# how to compute a highest weight vector [closed]

Do you know how to compute highest weight vectors in practice?

• You are going to work a bit harder to turn this into a real question. For example: you want to compute it from what data? – Mariano Suárez-Álvarez Feb 22 '10 at 3:07
• It would help if you gave some idea of what you're trying to do and what you have to start with. The tag [ag.algebraic geometry] and absence of [rt.representation-theory] suggests that maybe you mean something totally different by "highest weight vector" than I would have thought. See mathoverflow.net/howtoask for some ideas about how to improve this question. – Anton Geraschenko Feb 22 '10 at 3:12

As Mariano says, it will obviously depend what data you are given.

I am going to assume that you are given a representation $\rho: \mathfrak{g} \to \mathrm{Mat}_{n \times n}$ of your Lie algebra $\mathfrak{g}$. Let $\mathfrak{b}$ be a Borel, with $\mathfrak{n}$ the nilpotent part.

Highest weight vectors $v$ satisfy $\rho(n) \cdot v=0$ for all $n$ in $\mathfrak{n}$, and it is enough to test this condition as $n$ runs through a basis of $\mathfrak{n}$. This is a finite list of linear conditions on $v$, so finding the space of vectors that satisfy them is just linear algebra. Let $V$ be the space of such vectors.

Then the action of $\mathfrak{b}$ on $V$ descends to the quotient $\mathfrak{b}/\mathfrak{n} = \mathfrak{t}$. This is an action of an abelian Lie algebra. Diagonalize it. Explicitly, let $t_1$, $t_2$, ... $t_r$ be a basis of $\mathfrak{t}$. Split $V$ into eigenspaces for the action of $\rho(t_1)$; split those spaces further into eigenspaces for the action of $\rho(t_2)$ and so on. Again, finding the eigenvectors of a matrix is a mechanical computation. At the end of the day, you'll have $V$ decomposed into spaces on which $\mathfrak{t}$ acts by scalars. The highest weight vectors are the vectors in these spaces.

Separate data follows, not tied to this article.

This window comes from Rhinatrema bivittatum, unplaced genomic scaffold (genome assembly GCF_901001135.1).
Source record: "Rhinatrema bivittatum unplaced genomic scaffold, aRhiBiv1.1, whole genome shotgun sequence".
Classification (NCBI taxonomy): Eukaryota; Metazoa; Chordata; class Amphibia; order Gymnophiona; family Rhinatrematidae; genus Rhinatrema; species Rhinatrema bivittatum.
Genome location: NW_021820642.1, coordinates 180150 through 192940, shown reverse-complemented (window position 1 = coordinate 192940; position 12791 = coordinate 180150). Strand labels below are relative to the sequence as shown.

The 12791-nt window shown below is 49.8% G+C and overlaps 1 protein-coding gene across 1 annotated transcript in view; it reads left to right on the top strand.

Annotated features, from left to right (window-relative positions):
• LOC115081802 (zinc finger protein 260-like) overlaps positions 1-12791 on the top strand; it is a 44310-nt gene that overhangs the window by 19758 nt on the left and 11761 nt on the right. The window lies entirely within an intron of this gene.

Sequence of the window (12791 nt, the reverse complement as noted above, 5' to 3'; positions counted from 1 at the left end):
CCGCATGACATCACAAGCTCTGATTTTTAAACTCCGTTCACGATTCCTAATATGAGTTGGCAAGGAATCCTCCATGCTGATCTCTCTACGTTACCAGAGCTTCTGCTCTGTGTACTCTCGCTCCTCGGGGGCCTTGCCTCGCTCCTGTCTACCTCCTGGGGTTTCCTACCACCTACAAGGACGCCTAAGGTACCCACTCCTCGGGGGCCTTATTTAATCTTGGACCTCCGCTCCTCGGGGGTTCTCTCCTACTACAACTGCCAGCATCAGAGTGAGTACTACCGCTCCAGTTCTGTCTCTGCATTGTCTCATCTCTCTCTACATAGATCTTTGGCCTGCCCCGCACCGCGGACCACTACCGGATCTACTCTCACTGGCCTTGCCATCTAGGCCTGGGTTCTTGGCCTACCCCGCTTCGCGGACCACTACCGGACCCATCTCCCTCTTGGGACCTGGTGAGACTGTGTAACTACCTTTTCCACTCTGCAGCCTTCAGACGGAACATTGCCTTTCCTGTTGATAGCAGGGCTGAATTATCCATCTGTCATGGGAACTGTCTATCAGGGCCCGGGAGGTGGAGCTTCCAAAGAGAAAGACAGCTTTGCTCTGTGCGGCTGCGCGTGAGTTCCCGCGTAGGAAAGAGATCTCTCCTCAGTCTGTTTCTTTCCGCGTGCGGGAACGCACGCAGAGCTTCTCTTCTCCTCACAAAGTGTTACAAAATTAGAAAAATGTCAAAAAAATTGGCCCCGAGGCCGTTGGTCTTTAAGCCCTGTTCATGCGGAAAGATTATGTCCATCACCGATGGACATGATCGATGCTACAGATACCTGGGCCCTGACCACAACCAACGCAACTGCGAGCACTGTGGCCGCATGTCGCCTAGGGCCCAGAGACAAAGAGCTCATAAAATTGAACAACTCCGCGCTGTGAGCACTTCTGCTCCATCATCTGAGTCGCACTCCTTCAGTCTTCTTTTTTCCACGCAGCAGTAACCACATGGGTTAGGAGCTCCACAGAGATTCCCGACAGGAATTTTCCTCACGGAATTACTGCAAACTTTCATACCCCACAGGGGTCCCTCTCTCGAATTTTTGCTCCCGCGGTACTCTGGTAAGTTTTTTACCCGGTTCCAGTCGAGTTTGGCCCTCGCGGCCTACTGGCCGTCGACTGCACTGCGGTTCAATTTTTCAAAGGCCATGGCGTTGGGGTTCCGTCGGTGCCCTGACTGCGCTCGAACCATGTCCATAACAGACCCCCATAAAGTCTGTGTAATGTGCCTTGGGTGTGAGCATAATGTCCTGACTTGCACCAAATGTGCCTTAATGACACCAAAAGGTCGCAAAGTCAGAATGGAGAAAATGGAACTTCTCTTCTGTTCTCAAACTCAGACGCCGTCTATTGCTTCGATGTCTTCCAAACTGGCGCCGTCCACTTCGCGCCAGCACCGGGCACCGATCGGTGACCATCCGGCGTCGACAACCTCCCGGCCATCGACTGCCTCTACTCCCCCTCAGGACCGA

If you are given a representation of the Lie group instead of the Lie algebra, you will want to solve $\rho(N) v = v$ instead of $\rho(n) v=0$, and then diagonalize $\rho(T)$ instead of $\rho(\mathfrak{t})$.

• In other words, "by applying the definition" :) – Mariano Suárez-Álvarez Feb 22 '10 at 3:47
• Well, yeah. But it's surprising how often people don't get that far, or don't realize that a definition is computably effective. I thought it would be silly not to point out this out. – David E Speyer Feb 22 '10 at 3:51
• I know. This can be seen in some cases already in the angst caused upon a student by asking him/her to find eigenvectors of an endomorphism of a vector space! – Mariano Suárez-Álvarez Feb 22 '10 at 4:00